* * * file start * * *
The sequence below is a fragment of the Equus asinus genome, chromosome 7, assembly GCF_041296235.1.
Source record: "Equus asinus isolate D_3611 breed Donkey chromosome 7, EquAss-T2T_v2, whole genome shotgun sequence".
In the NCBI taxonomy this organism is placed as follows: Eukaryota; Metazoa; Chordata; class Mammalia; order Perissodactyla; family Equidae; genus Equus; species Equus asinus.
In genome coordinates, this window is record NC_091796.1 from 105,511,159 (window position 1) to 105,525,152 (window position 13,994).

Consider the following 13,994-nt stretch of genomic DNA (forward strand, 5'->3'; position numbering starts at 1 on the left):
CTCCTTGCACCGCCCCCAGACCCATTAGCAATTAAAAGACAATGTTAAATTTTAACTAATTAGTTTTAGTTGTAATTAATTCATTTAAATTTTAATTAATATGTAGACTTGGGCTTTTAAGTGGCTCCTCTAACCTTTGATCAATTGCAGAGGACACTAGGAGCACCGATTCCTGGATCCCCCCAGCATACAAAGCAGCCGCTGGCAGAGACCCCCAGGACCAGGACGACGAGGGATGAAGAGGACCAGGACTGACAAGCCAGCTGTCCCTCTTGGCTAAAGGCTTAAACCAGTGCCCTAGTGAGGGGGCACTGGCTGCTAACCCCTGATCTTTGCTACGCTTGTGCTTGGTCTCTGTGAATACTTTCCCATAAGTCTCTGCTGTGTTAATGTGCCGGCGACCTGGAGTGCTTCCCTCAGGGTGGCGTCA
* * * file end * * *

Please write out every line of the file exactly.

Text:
The sequence below is a fragment of the Equus asinus genome, chromosome 7, assembly GCF_041296235.1.
Source record: "Equus asinus isolate D_3611 breed Donkey chromosome 7, EquAss-T2T_v2, whole genome shotgun sequence".
In the NCBI taxonomy this organism is placed as follows: Eukaryota; Metazoa; Chordata; class Mammalia; order Perissodactyla; family Equidae; genus Equus; species Equus asinus.
In genome coordinates, this window is record NC_091796.1 from 105,511,159 (window position 1) to 105,525,152 (window position 13,994).

Consider the following 13,994-nt stretch of genomic DNA (forward strand, 5'->3'; position numbering starts at 1 on the left):
CTCCTTGCACCGCCCCCAGACCCATTAGCAATTAAAAGACAATGTTAAATTTTAACTAATTAGTTTTAGTTGTAATTAATTCATTTAAATTTTAATTAATATGTAGACTTGGGCTTTTAAGTGGCTCCTCTAACCTTTGATCAATTGCAGAGGACACTAGGAGCACCGATTCCTGGATCCCCCCAGCATACAAAGCAGCCGCTGGCAGAGACCCCCAGGACCAGGACGACGAGGGATGAAGAGGACCAGGACTGACAAGCCAGCTGTCCCTCTTGGCTAAAGGCTTAAACCAGTGCCCTAGTGAGGGGGCACTGGCTGCTAACCCCTGATCTTTGCTACGCTTGTGCTTGGTCTCTGTGAATACTTTCCCATAAGTCTCTGCTGTGTTAATGTGCCGGCGACCTGGAGTGCTTCCCTCAGGGTGGCGTCA